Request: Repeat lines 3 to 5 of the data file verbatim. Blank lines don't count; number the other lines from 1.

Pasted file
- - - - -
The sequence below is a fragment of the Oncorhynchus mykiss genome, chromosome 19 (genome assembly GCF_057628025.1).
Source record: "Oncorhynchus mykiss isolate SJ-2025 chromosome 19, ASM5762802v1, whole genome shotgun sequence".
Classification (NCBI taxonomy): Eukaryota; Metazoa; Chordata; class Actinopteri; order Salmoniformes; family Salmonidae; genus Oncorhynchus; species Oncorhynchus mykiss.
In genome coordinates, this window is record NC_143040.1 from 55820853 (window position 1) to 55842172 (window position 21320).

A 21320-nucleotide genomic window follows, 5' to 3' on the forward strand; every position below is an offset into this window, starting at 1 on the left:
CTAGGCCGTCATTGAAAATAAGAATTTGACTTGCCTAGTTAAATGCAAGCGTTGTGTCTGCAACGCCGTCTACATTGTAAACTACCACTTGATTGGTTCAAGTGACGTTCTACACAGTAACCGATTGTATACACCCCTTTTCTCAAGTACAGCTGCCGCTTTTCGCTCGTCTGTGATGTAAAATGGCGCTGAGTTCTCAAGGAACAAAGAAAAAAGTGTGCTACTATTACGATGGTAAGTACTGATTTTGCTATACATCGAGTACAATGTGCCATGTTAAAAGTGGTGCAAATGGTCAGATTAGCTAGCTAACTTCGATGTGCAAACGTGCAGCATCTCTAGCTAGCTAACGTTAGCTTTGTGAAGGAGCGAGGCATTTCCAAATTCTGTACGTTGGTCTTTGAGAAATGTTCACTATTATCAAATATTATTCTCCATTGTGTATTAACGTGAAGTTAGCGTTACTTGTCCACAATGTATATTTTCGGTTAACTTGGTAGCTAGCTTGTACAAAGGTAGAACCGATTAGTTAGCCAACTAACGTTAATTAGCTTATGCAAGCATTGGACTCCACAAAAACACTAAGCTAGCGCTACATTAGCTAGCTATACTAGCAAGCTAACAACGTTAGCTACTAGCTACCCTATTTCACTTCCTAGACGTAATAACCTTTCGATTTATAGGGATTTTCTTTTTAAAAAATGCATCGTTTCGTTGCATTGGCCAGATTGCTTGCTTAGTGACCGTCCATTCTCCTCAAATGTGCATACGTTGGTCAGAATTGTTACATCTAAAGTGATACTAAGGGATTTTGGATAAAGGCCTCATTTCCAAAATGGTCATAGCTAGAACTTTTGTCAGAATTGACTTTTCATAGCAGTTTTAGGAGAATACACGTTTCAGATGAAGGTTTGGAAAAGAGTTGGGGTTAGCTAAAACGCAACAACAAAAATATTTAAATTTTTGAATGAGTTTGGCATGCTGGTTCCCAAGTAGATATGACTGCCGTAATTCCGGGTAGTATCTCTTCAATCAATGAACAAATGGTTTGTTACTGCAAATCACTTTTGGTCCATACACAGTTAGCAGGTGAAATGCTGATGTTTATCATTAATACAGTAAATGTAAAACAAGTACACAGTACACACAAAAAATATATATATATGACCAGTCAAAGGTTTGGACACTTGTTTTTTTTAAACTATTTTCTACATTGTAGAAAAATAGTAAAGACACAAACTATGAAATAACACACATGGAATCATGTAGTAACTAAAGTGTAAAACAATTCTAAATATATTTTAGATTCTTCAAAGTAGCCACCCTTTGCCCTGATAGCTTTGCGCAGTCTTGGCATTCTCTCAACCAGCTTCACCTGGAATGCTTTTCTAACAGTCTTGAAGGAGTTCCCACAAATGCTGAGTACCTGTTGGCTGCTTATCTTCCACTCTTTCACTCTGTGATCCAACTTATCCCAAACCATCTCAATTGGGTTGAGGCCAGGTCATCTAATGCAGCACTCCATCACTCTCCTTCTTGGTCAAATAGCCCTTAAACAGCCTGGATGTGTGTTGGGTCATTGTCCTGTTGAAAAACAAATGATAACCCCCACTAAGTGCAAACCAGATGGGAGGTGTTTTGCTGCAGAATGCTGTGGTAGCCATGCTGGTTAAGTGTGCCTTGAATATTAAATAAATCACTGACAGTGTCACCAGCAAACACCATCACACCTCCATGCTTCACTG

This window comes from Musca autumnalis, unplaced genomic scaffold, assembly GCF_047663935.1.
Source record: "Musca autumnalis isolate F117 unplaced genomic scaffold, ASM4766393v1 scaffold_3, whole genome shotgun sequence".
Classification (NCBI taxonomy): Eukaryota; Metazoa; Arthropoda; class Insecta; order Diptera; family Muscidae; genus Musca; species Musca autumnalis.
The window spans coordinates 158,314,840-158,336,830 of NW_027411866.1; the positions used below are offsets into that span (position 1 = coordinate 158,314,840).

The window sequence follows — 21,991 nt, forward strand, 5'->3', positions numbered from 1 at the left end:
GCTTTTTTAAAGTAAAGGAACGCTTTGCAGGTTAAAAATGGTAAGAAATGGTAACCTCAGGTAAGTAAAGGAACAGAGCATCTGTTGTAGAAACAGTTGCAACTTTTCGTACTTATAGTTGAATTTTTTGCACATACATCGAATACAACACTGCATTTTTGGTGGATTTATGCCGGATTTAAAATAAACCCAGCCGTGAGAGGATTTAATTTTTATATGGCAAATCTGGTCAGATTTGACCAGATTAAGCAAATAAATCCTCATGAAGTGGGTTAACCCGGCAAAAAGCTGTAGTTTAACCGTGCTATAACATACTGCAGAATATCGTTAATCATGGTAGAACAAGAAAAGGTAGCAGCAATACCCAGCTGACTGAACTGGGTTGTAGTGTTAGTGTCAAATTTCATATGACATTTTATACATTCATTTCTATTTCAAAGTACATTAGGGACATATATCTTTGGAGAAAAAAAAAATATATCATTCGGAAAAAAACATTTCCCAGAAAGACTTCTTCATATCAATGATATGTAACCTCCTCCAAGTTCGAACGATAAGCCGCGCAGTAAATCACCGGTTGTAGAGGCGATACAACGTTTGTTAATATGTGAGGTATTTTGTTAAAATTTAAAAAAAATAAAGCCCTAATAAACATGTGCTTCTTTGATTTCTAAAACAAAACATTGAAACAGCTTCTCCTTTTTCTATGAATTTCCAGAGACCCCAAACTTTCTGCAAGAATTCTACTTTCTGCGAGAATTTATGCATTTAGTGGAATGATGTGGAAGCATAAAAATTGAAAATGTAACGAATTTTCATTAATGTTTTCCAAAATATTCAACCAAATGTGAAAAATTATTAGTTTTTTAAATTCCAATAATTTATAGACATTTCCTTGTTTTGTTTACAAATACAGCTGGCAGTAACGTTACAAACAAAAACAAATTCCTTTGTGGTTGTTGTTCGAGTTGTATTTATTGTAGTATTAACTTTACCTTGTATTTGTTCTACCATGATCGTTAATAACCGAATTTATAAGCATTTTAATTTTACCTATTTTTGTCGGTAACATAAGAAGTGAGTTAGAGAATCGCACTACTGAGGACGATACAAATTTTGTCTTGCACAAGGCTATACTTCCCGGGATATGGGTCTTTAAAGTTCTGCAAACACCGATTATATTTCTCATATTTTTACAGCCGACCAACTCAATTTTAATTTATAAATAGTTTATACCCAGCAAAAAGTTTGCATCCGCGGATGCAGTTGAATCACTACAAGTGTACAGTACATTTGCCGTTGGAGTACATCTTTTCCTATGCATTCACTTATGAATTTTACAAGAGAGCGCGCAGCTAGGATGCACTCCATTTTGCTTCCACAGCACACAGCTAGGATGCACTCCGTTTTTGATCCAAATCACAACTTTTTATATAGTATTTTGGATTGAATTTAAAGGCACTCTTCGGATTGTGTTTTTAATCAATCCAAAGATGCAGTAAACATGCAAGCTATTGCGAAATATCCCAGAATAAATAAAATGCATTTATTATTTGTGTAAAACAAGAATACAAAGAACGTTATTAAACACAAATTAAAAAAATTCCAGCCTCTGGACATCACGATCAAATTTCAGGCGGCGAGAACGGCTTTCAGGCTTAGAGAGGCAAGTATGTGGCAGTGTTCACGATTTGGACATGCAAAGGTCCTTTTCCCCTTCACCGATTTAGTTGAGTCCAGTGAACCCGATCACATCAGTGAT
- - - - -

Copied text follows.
Classification (NCBI taxonomy): Eukaryota; Metazoa; Chordata; class Actinopteri; order Salmoniformes; family Salmonidae; genus Oncorhynchus; species Oncorhynchus mykiss.
In genome coordinates, this window is record NC_143040.1 from 55820853 (window position 1) to 55842172 (window position 21320).

A 21320-nucleotide genomic window follows, 5' to 3' on the forward strand; every position below is an offset into this window, starting at 1 on the left: